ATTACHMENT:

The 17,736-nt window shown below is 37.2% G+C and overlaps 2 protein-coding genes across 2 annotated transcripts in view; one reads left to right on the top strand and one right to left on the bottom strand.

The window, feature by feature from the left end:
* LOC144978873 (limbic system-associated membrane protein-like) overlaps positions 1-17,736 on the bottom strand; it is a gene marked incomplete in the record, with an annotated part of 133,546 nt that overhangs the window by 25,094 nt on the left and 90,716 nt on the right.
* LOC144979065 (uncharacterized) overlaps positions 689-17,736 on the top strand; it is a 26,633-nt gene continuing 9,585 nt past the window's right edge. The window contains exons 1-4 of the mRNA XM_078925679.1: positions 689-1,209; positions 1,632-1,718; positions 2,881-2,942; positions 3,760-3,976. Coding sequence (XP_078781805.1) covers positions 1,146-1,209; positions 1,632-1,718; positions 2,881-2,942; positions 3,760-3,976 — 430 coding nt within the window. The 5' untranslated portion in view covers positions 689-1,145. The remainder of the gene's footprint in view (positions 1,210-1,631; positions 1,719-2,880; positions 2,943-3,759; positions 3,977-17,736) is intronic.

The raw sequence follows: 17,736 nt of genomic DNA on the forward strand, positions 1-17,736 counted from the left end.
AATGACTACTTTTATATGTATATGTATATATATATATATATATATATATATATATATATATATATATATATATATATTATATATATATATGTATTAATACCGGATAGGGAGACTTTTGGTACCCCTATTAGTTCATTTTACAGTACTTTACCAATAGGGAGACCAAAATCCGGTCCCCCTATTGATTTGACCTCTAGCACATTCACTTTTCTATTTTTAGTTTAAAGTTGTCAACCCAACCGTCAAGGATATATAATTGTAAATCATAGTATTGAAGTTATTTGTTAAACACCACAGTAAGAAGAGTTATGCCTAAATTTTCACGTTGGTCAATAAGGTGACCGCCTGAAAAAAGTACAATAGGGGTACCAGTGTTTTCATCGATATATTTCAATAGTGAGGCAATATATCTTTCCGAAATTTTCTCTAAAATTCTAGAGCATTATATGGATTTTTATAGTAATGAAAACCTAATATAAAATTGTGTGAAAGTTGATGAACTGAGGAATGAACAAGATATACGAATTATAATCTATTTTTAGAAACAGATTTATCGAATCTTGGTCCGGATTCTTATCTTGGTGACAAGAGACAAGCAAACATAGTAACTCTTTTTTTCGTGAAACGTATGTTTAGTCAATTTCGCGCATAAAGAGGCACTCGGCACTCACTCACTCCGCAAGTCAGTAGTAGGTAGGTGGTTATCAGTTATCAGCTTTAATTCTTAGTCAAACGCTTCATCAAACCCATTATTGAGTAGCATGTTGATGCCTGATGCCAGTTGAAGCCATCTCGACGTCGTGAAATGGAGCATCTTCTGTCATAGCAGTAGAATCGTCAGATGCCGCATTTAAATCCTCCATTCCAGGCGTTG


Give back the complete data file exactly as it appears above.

The 17,736-nt window shown below is 37.2% G+C and overlaps 2 protein-coding genes across 2 annotated transcripts in view; one reads left to right on the top strand and one right to left on the bottom strand.

The window, feature by feature from the left end:
* LOC144978873 (limbic system-associated membrane protein-like) overlaps positions 1-17,736 on the bottom strand; it is a gene marked incomplete in the record, with an annotated part of 133,546 nt that overhangs the window by 25,094 nt on the left and 90,716 nt on the right.
* LOC144979065 (uncharacterized) overlaps positions 689-17,736 on the top strand; it is a 26,633-nt gene continuing 9,585 nt past the window's right edge. The window contains exons 1-4 of the mRNA XM_078925679.1: positions 689-1,209; positions 1,632-1,718; positions 2,881-2,942; positions 3,760-3,976. Coding sequence (XP_078781805.1) covers positions 1,146-1,209; positions 1,632-1,718; positions 2,881-2,942; positions 3,760-3,976 — 430 coding nt within the window. The 5' untranslated portion in view covers positions 689-1,145. The remainder of the gene's footprint in view (positions 1,210-1,631; positions 1,719-2,880; positions 2,943-3,759; positions 3,977-17,736) is intronic.

The raw sequence follows: 17,736 nt of genomic DNA on the forward strand, positions 1-17,736 counted from the left end.
AATGACTACTTTTATATGTATATGTATATATATATATATATATATATATATATATATATATATATATATATATATATTATATATATATATGTATTAATACCGGATAGGGAGACTTTTGGTACCCCTATTAGTTCATTTTACAGTACTTTACCAATAGGGAGACCAAAATCCGGTCCCCCTATTGATTTGACCTCTAGCACATTCACTTTTCTATTTTTAGTTTAAAGTTGTCAACCCAACCGTCAAGGATATATAATTGTAAATCATAGTATTGAAGTTATTTGTTAAACACCACAGTAAGAAGAGTTATGCCTAAATTTTCACGTTGGTCAATAAGGTGACCGCCTGAAAAAAGTACAATAGGGGTACCAGTGTTTTCATCGATATATTTCAATAGTGAGGCAATATATCTTTCCGAAATTTTCTCTAAAATTCTAGAGCATTATATGGATTTTTATAGTAATGAAAACCTAATATAAAATTGTGTGAAAGTTGATGAACTGAGGAATGAACAAGATATACGAATTATAATCTATTTTTAGAAACAGATTTATCGAATCTTGGTCCGGATTCTTATCTTGGTGACAAGAGACAAGCAAACATAGTAACTCTTTTTTTCGTGAAACGTATGTTTAGTCAATTTCGCGCATAAAGAGGCACTCGGCACTCACTCACTCCGCAAGTCAGTAGTAGGTAGGTGGTTATCAGTTATCAGCTTTAATTCTTAGTCAAACGCTTCATCAAACCCATTATTGAGTAGCATGTTGATGCCTGATGCCAGTTGAAGCCATCTCGACGTCGTGAAATGGAGCATCTTCTGTCATAGCAGTAGAATCGTCAGATGCCGCATTTAAATCCTCCATTCCAGGCGTTG